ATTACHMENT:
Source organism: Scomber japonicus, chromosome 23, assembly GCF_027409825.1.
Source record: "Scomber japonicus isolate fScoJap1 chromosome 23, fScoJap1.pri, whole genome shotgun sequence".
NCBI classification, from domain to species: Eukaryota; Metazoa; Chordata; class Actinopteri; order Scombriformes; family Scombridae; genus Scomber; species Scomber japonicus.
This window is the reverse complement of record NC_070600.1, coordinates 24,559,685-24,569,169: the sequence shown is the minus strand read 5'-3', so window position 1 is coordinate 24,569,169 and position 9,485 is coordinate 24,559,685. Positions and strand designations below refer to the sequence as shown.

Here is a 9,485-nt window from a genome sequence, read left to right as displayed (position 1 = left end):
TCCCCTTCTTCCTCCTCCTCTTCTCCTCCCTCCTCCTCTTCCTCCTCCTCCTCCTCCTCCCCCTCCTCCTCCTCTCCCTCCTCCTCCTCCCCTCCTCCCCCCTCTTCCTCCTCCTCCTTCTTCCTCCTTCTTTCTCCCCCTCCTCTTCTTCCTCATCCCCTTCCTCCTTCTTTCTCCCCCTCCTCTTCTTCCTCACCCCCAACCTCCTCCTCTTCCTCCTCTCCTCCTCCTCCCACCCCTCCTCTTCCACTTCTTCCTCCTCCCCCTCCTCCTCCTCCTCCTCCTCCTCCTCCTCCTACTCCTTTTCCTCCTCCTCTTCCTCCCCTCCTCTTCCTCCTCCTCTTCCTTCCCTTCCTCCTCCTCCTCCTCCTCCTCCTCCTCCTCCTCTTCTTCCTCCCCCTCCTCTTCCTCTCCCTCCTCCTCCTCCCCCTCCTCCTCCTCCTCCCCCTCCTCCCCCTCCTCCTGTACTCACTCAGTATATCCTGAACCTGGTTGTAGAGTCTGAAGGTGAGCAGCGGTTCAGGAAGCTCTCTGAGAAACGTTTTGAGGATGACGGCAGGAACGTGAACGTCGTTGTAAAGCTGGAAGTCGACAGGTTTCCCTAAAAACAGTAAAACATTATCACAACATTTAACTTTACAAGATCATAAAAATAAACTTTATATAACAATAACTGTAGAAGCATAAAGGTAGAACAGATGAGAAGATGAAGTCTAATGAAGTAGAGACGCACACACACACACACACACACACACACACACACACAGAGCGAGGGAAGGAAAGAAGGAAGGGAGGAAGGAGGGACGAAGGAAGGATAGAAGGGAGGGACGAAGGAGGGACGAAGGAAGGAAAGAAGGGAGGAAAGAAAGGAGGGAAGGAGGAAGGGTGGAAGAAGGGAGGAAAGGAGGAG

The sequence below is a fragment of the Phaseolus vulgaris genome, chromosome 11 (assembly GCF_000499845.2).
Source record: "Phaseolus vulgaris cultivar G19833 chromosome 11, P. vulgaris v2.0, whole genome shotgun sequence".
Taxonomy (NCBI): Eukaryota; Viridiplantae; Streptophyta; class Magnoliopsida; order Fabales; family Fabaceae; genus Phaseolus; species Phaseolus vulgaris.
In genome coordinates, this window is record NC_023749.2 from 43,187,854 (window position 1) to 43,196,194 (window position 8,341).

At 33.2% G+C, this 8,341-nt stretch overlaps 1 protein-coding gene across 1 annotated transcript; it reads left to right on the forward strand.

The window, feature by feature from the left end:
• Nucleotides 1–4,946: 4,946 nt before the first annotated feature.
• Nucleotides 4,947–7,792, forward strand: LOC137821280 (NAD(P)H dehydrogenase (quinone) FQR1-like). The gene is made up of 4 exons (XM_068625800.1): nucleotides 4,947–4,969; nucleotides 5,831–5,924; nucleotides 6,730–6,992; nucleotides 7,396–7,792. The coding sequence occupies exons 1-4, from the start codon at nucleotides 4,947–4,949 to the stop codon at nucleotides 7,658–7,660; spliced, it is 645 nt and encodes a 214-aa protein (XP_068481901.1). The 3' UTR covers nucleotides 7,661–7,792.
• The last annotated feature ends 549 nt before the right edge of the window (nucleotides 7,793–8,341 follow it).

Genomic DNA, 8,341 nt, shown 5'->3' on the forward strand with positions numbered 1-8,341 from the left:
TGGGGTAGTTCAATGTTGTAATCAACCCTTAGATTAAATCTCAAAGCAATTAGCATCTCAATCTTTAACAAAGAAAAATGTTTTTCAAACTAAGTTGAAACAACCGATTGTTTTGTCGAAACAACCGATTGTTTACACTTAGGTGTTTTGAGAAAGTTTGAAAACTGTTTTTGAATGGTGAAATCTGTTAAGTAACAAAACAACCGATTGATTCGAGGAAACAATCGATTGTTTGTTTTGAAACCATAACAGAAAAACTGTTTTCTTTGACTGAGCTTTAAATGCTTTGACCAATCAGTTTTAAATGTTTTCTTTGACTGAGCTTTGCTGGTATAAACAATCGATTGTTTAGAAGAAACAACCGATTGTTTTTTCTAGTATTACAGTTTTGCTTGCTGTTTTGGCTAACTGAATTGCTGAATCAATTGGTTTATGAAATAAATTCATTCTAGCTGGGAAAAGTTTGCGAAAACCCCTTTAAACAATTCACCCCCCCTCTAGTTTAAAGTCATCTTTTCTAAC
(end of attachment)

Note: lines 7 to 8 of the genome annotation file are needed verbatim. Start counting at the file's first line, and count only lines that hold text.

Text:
The sequence below is a fragment of the Phaseolus vulgaris genome, chromosome 11 (assembly GCF_000499845.2).
Source record: "Phaseolus vulgaris cultivar G19833 chromosome 11, P. vulgaris v2.0, whole genome shotgun sequence".